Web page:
We have grown accustom to seeing persuasion depicted loudly on television and movies: the lawyer forcefully making their final arguments in front of the jury. The Marvel hero rallying their team against the evil enemy. Or, the football coach giving the impassioned speech just prior to the big game. All these depictions are powerful, inspirational, and motivational.
But, what if they give a false picture of the power of tone in persuasion? Is a louder tone, even a more confident louder tone, more persuasive?
This question went through my mind recently while reading Dr. Vanessa Bohns’ article outlining her research on persuasion in the Wall Street Journal. Her study uncovered that people often shout because they lack confidence in their ability to influence others. I will quote Dr. Bohns at length:
“Overcompensating for lack of confidence in our proficiency as influencers leads us to use overly assertive language, which is actually an ineffective tool for persuasion. We shout because we don’t think people will listen to us otherwise. As a result, we are overly assertive when trying to get our message out there, despite the fact that our arguments, advice and appeals would actually be more effective if we made them a little gentler.”
Did you catch that last line? Despite the way arguments, and to a certain extent, dramatic speeches are portrayed, research indicates that “advice and appeals would actually be more effective if we made them a little gentler.” This is counterintuitive to our fight or flight. It is also takes more confidence in our ideas to cultivate a spirit of gentleness.
Think about it: Who is more confident in their ideas, the politician shouting, or the one that softly explains their ideas? Does the latter even exist anymore?
Or, let’s make this more personal. When are you more confident in your own ideas? Is it when you are shouting or, is it when you can gently articulate them?
The truth about me is that I often attempt to cover up my own insecurities through loud thoughts. My worse moments as a leader have been when I have raised my voice in a meeting to make a point. I suppose there might be a time or place for it, but it is rare. Research seems to indicate that it is ineffective in terms of persuasion.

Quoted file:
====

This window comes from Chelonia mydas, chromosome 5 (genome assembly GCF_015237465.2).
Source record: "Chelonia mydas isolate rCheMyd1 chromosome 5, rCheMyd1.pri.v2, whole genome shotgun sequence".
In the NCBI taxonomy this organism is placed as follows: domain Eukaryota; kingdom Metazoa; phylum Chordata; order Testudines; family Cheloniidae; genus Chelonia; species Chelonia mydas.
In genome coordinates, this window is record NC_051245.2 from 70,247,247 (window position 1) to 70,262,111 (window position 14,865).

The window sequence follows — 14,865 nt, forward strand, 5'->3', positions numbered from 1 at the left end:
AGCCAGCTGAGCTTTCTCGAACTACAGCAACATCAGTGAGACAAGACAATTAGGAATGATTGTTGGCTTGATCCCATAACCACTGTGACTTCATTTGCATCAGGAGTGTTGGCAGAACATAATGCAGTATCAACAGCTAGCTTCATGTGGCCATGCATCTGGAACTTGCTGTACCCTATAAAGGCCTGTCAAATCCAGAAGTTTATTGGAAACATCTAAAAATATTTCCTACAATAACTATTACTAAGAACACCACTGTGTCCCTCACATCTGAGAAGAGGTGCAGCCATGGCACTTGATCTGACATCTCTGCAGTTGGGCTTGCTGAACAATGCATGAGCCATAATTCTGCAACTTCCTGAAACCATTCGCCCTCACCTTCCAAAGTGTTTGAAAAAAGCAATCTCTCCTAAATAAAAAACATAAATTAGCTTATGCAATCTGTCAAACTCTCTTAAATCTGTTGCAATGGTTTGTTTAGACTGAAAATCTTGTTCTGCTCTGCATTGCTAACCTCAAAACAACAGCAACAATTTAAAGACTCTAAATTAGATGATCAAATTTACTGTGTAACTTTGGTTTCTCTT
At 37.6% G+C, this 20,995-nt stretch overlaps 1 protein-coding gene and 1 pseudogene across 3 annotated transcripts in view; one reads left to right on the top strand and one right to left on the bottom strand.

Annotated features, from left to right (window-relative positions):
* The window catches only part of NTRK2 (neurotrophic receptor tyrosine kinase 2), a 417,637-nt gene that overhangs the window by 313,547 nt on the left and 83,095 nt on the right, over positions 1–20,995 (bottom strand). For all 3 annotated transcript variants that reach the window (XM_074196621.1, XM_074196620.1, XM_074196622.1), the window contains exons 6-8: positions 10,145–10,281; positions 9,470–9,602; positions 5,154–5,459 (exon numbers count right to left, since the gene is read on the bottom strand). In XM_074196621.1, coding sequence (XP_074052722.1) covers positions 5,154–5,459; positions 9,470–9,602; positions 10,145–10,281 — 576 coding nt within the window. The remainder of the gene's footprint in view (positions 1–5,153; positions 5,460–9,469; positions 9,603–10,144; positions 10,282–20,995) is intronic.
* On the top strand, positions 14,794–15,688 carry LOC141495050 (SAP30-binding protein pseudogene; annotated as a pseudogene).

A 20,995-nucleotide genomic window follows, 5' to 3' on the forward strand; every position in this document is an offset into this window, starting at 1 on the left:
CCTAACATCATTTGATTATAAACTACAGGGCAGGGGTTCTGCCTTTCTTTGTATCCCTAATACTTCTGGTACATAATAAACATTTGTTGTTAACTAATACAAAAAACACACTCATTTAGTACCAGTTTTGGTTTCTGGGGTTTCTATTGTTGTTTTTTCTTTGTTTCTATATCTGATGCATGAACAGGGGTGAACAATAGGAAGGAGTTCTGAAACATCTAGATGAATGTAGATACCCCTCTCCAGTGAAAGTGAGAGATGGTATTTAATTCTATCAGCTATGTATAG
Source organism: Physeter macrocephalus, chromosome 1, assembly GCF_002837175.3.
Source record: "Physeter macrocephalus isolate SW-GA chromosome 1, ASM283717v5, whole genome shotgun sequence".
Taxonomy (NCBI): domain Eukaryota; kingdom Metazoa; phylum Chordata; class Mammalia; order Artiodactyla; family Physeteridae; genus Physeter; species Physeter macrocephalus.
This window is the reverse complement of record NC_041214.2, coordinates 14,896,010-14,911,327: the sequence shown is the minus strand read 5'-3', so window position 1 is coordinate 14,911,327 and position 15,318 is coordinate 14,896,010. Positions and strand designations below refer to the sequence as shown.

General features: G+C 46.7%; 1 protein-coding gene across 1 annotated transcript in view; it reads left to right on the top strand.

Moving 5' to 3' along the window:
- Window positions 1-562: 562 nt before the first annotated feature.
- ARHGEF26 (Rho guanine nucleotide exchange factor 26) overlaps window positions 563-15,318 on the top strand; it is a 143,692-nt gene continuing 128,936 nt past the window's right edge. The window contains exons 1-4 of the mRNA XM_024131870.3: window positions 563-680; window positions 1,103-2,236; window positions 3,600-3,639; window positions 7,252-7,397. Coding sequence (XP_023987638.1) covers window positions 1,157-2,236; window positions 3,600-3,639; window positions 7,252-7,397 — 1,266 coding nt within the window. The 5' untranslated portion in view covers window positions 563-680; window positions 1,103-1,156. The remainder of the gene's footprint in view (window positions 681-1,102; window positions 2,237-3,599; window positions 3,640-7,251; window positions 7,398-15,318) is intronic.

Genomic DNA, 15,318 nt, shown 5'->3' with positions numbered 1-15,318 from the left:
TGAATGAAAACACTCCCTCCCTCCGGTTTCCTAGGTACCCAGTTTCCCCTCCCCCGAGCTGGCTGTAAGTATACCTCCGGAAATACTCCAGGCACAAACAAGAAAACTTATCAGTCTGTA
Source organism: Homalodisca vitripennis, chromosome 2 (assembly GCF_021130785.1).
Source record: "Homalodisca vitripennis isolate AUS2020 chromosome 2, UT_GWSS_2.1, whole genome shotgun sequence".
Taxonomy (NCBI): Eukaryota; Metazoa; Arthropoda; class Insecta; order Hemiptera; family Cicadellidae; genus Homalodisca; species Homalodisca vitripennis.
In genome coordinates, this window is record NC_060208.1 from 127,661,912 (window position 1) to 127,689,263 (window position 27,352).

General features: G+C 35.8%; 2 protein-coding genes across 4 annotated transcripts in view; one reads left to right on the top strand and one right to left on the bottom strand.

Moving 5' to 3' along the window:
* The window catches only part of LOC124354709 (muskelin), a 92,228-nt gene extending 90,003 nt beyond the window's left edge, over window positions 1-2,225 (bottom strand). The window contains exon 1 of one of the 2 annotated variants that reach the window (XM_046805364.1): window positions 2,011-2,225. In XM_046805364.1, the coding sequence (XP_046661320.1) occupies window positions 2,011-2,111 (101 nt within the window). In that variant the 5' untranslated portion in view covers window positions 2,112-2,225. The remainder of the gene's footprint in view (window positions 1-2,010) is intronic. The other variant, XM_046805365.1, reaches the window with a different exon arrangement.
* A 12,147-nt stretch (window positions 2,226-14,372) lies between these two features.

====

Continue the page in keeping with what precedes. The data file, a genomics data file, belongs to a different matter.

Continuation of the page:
I have discovered that to be someone worth following, I do not to need to cover up my inadequacies. In fact, letting them be displayed ironically makes me someone worth following. I have also discovered that I do not need to shout to make a point.
The world is filled with loud people that no one wants to follow. You do not need to be one of them and neither do I. You do, however, need to be true. I suppose the word for this is really authentic, but that feels like it gets thrown out too frequently to mean what it used to mean. By true, I mean you have to be real. You have to be genuine. You have to talk like you normally talk.
By being real, you can be gentle because you do not have to have all the answers. Not having all the answers means that you can have a conversation rather than a shouting match. This does not give you a pass from speaking boldly and clearly. It just means that you do so with a gentle tone. The “what” part of the message may even be the same, it is just delivered differently.
By keeping a softer tone you still stay open to feedback because you are speaking soft enough to still listen, and comprehend, the other vantage point. This will make you a better leader and a better person.
For persuasive gentleness is not some gimmick to be used to persuade others. Rather, it is a trait of a decent, confident, human being. A trait this world is missing. So, try and adopt it and become a human being others will follow and respect.